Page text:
7 on 7 offers a partial solution in a couple of ways. There is no harm or foul if a kid who is maybe your backup quarterback wants to work on his skills during the off-season. He may be a great quarterback who is just beginning to grow into his body and develop into a good thrower. The second reason is that this work may actually develop the young quarterback into a player that convinces you as a coach to adjust your thoughts about what style of offense you want to run.
Playing fast is not conducive to learning.
If you want to play fast on offense and run a play before the defense gets set, then the advantages are obvious but so are the disadvantages for the kids. The players that are showing up in the NFL these days are often times ill equipped to understand, much less execute, the schemes and techniques necessary to play the game at it’s highest level.
The most obvious position where this shows up is at quarterback. 7on7 leagues teach a quarterback how to slow down and see if the middle of the field is open or closed and if it is man or zone coverage. There is actually a “teaching moment” as opposed to a “get to the line and run the next play” moment.
It’s just fun to throw the football.
Let’s not underestimate this part of 7on7 because it’s probably the most important. It’s just fun to throw the football. Fans love high school and college football and rightfully so. The rivalries and excitement of it surpasses the NFL game in many ways.
However, if anyone thinks for one second that the NFL fans are going to come out on Sundays to see quarterbacks get tackled on an option or injured on a weekly basis you’re just wrong. The game of football, at it’s highest level, is strategic after the ball is snapped and after everyone is lined up. When you play the game that way, there is one thing that sets teams apart and that is the quarterback.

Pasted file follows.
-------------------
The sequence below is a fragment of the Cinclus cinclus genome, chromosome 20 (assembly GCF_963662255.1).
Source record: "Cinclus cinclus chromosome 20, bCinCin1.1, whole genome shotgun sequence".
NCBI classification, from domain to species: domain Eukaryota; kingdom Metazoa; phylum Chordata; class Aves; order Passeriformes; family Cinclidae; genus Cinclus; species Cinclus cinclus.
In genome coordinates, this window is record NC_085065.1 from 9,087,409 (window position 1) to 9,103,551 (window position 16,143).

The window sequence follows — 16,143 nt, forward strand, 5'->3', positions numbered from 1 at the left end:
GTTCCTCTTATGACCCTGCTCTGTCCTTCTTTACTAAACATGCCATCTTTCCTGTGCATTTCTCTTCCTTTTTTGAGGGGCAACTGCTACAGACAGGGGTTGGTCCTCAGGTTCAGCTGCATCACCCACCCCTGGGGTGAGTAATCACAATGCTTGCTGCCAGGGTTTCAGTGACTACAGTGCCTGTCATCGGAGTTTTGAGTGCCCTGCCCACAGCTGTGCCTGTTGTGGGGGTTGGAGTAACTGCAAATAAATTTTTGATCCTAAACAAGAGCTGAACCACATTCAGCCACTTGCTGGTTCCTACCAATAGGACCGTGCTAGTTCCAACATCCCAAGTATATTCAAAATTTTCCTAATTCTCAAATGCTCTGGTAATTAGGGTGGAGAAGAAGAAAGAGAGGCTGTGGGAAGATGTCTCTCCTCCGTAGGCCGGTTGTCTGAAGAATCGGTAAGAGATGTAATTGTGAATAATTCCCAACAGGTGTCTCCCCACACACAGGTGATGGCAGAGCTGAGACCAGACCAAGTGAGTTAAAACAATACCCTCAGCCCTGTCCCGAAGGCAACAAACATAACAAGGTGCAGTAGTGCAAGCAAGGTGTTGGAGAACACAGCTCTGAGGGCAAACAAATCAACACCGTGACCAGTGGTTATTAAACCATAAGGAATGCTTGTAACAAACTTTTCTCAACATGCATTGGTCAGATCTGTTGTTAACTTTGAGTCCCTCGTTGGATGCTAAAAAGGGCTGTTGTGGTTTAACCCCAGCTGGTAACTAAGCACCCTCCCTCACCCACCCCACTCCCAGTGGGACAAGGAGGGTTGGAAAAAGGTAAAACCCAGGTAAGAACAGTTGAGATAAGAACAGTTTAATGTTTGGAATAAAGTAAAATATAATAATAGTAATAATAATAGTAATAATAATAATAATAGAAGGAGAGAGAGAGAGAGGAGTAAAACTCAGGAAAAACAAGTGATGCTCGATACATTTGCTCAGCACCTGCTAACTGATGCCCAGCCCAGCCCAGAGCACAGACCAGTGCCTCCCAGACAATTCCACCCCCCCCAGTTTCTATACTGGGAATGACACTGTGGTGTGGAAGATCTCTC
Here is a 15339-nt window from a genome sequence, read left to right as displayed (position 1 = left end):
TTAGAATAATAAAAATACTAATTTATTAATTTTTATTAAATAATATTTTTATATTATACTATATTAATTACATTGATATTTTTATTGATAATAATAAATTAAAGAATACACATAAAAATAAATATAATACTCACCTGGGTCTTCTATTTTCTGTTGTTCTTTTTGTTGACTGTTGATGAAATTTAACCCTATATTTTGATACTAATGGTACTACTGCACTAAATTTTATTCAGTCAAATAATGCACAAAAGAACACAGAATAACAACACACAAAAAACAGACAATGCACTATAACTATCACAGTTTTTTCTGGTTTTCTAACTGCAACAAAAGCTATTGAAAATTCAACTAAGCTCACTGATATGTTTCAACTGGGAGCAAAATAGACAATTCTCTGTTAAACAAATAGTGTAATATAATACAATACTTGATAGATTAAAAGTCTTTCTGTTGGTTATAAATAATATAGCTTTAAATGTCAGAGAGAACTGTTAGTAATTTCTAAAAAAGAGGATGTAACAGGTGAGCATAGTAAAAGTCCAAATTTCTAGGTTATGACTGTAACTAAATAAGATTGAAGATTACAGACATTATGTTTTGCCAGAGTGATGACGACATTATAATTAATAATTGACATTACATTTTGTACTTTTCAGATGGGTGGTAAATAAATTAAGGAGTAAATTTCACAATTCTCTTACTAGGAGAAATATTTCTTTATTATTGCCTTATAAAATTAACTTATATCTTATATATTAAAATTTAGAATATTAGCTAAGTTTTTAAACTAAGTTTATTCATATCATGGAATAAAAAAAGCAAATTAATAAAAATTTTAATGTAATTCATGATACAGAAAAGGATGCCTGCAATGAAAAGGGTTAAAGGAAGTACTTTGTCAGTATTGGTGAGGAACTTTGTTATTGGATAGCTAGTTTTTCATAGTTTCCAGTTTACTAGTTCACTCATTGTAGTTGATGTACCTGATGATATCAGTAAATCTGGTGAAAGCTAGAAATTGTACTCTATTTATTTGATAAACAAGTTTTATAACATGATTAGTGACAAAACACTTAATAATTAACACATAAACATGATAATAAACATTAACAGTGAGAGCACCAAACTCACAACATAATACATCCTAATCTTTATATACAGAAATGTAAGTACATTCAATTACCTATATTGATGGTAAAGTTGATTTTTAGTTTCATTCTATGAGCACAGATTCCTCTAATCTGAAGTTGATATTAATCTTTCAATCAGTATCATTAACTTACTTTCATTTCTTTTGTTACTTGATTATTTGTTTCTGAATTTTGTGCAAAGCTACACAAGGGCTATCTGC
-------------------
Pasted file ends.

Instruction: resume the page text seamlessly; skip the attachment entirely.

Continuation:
The passing game is the most exciting thing about football. Yes, you have to run the football but the NFL is a twelve billion dollar a year business because folks love to see Patrick Mahomes dissect a defense with his arm, not his legs.
So where do the Bradys and Wilsons come from if not their high school programs? This is why the NFL is concerned enough to the point that I expect to see a campaign to support the 7on7 movement in the near future. If the NFL becomes a spread, hurry up, low QB skilled league they will lose fans and money. This is not their business model.
So as the game of football continues it’s ever evolving path it’s important to step back and look at the big picture when it comes to 7on7 football. If it’s something that the kids love to play and it is implemented properly, maybe we should keep an open mind about it. Because in our opinion, nothing is as important as how we continue to find ways to develop young quarterbacks. If you ask me 7on7 football does exactly that and maybe the villain is going to end up saving the day and the game of football as we know it.